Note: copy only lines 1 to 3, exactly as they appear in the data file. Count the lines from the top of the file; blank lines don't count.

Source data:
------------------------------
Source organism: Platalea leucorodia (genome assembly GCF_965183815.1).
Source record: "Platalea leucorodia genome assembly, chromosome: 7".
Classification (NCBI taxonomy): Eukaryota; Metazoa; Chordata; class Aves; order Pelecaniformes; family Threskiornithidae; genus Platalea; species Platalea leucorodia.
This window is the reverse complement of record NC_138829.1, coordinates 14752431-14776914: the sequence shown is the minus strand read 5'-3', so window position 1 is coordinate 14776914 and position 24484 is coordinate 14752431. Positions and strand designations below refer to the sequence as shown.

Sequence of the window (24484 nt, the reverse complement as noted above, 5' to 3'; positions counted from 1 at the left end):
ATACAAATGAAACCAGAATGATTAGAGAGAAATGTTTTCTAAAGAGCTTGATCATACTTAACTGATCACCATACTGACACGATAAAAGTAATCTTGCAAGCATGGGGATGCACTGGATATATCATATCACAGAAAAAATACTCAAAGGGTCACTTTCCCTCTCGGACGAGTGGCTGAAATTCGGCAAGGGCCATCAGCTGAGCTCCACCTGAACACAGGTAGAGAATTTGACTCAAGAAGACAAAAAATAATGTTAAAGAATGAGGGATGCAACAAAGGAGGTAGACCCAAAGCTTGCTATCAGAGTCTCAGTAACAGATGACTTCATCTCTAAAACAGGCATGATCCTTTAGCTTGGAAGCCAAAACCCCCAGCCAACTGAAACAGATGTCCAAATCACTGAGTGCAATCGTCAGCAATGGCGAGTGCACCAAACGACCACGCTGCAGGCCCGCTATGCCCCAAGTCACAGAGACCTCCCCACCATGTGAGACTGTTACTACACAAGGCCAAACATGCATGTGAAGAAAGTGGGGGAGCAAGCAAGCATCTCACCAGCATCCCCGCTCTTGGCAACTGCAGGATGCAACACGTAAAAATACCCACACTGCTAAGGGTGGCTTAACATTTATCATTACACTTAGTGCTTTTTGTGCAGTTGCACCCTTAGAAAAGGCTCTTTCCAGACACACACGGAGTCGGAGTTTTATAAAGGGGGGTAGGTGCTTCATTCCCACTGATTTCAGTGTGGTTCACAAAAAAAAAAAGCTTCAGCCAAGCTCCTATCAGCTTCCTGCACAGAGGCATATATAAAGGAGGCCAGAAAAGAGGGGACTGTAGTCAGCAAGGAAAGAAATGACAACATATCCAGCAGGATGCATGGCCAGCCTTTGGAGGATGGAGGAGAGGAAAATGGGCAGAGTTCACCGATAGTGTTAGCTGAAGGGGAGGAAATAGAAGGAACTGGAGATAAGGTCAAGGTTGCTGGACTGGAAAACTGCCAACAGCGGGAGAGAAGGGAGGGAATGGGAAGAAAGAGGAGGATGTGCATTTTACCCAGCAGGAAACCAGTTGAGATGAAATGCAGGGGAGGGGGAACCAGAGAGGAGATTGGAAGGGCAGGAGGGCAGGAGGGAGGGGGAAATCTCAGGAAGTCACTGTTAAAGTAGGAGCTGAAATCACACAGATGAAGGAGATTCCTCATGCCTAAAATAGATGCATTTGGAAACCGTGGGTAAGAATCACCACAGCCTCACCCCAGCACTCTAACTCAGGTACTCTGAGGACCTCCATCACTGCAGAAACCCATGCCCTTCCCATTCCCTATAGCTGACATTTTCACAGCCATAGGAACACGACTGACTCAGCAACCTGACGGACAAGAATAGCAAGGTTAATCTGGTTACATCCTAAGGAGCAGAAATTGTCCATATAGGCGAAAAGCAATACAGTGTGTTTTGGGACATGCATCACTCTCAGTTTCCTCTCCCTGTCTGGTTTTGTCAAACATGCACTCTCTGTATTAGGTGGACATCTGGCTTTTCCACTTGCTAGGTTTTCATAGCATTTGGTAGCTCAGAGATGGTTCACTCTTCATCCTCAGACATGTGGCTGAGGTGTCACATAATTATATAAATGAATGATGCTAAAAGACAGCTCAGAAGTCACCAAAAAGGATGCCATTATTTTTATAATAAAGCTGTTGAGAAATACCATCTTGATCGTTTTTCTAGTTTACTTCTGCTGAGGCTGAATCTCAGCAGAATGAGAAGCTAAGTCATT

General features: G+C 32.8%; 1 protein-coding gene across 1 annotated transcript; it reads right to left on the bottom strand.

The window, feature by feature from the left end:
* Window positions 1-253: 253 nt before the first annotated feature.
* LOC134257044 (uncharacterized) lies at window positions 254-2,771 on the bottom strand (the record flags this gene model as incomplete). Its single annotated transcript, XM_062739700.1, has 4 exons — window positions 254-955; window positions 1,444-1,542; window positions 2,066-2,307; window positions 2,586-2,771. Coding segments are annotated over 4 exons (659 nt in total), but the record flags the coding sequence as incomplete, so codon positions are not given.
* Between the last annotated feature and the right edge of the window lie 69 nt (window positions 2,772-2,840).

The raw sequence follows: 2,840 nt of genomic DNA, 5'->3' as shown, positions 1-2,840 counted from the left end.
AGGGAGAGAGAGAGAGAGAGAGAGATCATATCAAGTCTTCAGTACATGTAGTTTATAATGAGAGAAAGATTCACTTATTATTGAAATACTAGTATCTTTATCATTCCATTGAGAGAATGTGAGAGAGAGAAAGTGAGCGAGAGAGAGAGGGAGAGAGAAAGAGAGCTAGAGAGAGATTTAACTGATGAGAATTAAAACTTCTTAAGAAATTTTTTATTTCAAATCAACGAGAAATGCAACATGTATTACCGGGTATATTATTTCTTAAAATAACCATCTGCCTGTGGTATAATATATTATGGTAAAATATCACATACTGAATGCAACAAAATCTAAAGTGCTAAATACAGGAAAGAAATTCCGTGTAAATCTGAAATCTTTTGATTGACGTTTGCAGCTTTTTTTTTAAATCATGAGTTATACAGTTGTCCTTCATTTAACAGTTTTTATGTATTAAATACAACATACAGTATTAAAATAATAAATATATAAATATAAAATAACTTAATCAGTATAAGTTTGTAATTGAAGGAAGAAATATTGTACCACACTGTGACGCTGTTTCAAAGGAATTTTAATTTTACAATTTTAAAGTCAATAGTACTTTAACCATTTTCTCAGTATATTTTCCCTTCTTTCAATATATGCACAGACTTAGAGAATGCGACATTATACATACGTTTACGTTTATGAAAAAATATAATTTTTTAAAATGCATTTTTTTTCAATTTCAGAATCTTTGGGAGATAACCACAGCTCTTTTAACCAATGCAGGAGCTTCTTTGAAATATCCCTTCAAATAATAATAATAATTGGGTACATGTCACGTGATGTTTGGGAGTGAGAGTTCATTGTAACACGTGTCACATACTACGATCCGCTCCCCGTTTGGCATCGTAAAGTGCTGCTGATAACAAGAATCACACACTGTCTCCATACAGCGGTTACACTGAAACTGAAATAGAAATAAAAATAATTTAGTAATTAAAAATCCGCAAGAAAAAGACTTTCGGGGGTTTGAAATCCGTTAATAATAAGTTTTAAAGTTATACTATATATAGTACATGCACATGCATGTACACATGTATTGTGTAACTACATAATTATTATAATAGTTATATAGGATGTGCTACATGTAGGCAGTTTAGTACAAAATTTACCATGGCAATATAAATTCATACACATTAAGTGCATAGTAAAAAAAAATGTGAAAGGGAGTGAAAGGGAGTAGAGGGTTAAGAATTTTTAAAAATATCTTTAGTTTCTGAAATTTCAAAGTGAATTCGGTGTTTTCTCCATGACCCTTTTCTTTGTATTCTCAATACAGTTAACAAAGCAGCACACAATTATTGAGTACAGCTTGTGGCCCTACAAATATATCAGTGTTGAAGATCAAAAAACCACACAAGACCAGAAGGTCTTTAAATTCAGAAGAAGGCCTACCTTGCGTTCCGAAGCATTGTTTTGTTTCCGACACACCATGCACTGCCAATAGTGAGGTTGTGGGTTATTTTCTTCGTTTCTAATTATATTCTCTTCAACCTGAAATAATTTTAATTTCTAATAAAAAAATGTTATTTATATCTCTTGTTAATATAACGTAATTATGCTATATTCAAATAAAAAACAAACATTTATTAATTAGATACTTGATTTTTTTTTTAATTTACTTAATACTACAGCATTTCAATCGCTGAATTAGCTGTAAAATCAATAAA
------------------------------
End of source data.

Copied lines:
Source organism: Platalea leucorodia (genome assembly GCF_965183815.1).
Source record: "Platalea leucorodia genome assembly, chromosome: 7".
Classification (NCBI taxonomy): Eukaryota; Metazoa; Chordata; class Aves; order Pelecaniformes; family Threskiornithidae; genus Platalea; species Platalea leucorodia.